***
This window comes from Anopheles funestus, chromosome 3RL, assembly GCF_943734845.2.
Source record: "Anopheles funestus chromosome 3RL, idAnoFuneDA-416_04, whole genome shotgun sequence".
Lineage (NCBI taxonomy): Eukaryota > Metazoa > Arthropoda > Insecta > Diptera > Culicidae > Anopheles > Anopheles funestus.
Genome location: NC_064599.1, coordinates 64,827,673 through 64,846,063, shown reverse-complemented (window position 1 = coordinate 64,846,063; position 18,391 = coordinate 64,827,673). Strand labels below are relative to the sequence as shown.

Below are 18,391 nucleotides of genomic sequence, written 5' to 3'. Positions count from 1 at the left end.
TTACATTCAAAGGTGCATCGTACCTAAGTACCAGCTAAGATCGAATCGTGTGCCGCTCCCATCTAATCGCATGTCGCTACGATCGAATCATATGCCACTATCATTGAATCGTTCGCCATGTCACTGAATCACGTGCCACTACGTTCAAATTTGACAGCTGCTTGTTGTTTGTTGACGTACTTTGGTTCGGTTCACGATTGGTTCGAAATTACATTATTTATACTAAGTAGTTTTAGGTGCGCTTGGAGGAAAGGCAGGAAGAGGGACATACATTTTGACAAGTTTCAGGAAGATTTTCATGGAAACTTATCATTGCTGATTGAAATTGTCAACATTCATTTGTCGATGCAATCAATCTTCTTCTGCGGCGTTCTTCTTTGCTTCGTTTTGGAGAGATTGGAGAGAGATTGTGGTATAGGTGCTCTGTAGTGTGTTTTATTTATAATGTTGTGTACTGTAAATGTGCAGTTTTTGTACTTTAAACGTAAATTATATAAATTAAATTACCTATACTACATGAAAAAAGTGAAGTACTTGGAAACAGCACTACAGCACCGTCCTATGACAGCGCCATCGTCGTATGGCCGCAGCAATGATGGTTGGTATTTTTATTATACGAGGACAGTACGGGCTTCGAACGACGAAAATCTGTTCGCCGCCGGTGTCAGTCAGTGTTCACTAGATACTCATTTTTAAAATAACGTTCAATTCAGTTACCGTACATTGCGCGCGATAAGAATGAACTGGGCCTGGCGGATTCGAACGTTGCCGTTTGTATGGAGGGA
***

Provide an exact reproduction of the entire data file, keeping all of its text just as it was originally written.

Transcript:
This window comes from Anopheles funestus, chromosome 3RL, assembly GCF_943734845.2.
Source record: "Anopheles funestus chromosome 3RL, idAnoFuneDA-416_04, whole genome shotgun sequence".
Lineage (NCBI taxonomy): Eukaryota > Metazoa > Arthropoda > Insecta > Diptera > Culicidae > Anopheles > Anopheles funestus.
Genome location: NC_064599.1, coordinates 64,827,673 through 64,846,063, shown reverse-complemented (window position 1 = coordinate 64,846,063; position 18,391 = coordinate 64,827,673). Strand labels below are relative to the sequence as shown.

Below are 18,391 nucleotides of genomic sequence, written 5' to 3'. Positions count from 1 at the left end.
TTACATTCAAAGGTGCATCGTACCTAAGTACCAGCTAAGATCGAATCGTGTGCCGCTCCCATCTAATCGCATGTCGCTACGATCGAATCATATGCCACTATCATTGAATCGTTCGCCATGTCACTGAATCACGTGCCACTACGTTCAAATTTGACAGCTGCTTGTTGTTTGTTGACGTACTTTGGTTCGGTTCACGATTGGTTCGAAATTACATTATTTATACTAAGTAGTTTTAGGTGCGCTTGGAGGAAAGGCAGGAAGAGGGACATACATTTTGACAAGTTTCAGGAAGATTTTCATGGAAACTTATCATTGCTGATTGAAATTGTCAACATTCATTTGTCGATGCAATCAATCTTCTTCTGCGGCGTTCTTCTTTGCTTCGTTTTGGAGAGATTGGAGAGAGATTGTGGTATAGGTGCTCTGTAGTGTGTTTTATTTATAATGTTGTGTACTGTAAATGTGCAGTTTTTGTACTTTAAACGTAAATTATATAAATTAAATTACCTATACTACATGAAAAAAGTGAAGTACTTGGAAACAGCACTACAGCACCGTCCTATGACAGCGCCATCGTCGTATGGCCGCAGCAATGATGGTTGGTATTTTTATTATACGAGGACAGTACGGGCTTCGAACGACGAAAATCTGTTCGCCGCCGGTGTCAGTCAGTGTTCACTAGATACTCATTTTTAAAATAACGTTCAATTCAGTTACCGTACATTGCGCGCGATAAGAATGAACTGGGCCTGGCGGATTCGAACGTTGCCGTTTGTATGGAGGGA